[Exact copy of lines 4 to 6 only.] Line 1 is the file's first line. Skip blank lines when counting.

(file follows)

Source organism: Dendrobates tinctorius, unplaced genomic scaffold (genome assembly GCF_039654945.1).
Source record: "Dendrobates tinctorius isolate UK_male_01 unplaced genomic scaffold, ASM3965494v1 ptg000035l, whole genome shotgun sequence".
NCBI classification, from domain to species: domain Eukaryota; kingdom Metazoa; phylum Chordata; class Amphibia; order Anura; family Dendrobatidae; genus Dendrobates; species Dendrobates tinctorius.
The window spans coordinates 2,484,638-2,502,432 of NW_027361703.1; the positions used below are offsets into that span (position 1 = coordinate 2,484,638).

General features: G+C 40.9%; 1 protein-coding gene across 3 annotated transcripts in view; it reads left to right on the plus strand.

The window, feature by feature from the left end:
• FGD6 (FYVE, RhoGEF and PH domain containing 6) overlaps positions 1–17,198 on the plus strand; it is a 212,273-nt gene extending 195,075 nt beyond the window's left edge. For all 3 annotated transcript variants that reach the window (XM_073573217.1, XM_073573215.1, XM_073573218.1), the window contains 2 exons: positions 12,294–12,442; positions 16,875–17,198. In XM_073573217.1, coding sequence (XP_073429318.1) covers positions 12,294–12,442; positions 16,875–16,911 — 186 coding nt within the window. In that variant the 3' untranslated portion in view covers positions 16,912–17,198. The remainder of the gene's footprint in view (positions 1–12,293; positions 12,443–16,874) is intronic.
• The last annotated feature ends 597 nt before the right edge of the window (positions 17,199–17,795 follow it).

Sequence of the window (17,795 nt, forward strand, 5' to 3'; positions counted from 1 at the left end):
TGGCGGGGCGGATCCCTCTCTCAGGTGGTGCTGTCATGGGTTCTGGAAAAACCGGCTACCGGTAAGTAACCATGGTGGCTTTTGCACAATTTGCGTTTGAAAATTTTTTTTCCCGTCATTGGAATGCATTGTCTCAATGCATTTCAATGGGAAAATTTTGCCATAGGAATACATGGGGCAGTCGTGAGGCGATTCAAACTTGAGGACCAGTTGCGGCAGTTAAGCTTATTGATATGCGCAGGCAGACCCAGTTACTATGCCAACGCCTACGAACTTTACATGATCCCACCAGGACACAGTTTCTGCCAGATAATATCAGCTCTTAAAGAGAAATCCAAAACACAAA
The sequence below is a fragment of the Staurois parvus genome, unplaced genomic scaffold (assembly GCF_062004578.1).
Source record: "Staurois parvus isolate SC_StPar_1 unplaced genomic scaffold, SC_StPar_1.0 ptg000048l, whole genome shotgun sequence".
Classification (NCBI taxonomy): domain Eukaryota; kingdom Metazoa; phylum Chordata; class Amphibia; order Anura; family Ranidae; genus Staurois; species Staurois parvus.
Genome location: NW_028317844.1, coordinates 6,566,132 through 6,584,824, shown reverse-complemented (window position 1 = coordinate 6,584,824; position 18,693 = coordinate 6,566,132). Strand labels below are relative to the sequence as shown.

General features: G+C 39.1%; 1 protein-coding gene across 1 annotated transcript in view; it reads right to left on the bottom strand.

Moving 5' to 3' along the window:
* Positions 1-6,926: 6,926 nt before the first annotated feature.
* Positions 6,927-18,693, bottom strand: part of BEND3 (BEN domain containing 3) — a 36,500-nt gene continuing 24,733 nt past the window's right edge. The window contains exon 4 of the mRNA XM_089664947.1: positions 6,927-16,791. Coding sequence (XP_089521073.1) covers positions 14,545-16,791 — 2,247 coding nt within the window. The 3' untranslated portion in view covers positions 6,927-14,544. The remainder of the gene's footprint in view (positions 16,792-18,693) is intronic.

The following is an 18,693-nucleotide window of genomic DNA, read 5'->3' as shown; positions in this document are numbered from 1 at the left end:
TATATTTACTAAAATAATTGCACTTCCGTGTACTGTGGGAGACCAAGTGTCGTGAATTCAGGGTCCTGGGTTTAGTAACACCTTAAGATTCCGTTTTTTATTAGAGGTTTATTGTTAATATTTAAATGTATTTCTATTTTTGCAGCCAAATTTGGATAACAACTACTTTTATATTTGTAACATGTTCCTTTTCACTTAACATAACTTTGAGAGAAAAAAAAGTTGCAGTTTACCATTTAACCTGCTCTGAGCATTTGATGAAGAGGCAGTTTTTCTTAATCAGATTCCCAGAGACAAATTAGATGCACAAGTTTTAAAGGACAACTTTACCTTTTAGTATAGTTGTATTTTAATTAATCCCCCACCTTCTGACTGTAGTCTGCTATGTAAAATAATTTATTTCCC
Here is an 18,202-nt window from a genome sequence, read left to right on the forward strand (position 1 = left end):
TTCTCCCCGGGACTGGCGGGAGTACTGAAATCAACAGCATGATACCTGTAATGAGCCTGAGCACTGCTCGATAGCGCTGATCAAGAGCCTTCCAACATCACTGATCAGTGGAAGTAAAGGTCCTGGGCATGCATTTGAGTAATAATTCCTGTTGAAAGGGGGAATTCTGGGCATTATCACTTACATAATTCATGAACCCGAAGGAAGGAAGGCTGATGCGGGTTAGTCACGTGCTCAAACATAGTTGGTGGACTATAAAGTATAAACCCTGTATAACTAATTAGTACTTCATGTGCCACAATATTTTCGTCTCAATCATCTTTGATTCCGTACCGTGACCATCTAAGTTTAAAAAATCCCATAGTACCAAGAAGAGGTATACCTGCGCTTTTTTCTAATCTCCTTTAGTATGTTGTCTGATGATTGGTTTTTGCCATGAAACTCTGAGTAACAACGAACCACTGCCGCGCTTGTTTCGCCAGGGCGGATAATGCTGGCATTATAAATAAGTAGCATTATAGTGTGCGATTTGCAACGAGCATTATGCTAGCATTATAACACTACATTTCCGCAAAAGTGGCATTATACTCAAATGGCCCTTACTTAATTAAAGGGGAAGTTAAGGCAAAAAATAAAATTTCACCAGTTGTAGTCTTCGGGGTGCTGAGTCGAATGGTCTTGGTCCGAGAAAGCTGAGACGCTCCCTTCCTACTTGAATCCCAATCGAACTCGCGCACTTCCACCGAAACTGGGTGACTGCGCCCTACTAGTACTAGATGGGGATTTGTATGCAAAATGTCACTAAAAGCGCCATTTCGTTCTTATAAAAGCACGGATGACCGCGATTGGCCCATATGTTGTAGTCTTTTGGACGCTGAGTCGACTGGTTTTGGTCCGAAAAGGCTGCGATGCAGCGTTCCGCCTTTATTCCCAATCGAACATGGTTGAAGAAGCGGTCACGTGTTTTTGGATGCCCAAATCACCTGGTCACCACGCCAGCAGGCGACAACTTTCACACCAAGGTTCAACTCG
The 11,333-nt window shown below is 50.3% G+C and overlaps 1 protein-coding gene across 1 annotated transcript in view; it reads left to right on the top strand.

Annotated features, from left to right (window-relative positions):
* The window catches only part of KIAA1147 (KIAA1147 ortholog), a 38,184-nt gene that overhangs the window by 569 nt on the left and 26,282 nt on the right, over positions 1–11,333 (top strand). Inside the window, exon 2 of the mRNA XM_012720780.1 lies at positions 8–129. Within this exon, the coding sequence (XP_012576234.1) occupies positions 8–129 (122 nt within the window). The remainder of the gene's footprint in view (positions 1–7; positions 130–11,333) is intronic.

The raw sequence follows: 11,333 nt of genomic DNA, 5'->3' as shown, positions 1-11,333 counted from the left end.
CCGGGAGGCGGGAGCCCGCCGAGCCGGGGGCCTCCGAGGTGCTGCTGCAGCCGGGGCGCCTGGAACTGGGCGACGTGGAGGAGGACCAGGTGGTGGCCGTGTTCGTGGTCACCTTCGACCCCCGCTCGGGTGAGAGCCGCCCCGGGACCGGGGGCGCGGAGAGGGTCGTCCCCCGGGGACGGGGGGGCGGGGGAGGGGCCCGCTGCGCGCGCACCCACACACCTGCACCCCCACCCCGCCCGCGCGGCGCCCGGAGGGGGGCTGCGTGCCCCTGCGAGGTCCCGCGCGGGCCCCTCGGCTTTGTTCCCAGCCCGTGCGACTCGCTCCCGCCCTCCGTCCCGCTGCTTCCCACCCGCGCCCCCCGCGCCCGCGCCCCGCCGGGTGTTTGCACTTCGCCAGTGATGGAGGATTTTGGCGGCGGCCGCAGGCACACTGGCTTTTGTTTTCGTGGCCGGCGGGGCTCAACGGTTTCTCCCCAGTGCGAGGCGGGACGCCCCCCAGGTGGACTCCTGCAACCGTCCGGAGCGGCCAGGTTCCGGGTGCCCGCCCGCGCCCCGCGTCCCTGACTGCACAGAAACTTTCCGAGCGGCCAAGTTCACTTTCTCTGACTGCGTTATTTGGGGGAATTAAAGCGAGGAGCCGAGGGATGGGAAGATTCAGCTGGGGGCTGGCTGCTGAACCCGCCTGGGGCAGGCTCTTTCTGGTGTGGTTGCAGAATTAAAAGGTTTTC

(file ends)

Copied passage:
The window spans coordinates 2,484,638-2,502,432 of NW_027361703.1; the positions used below are offsets into that span (position 1 = coordinate 2,484,638).

General features: G+C 40.9%; 1 protein-coding gene across 3 annotated transcripts in view; it reads left to right on the plus strand.

The window, feature by feature from the left end: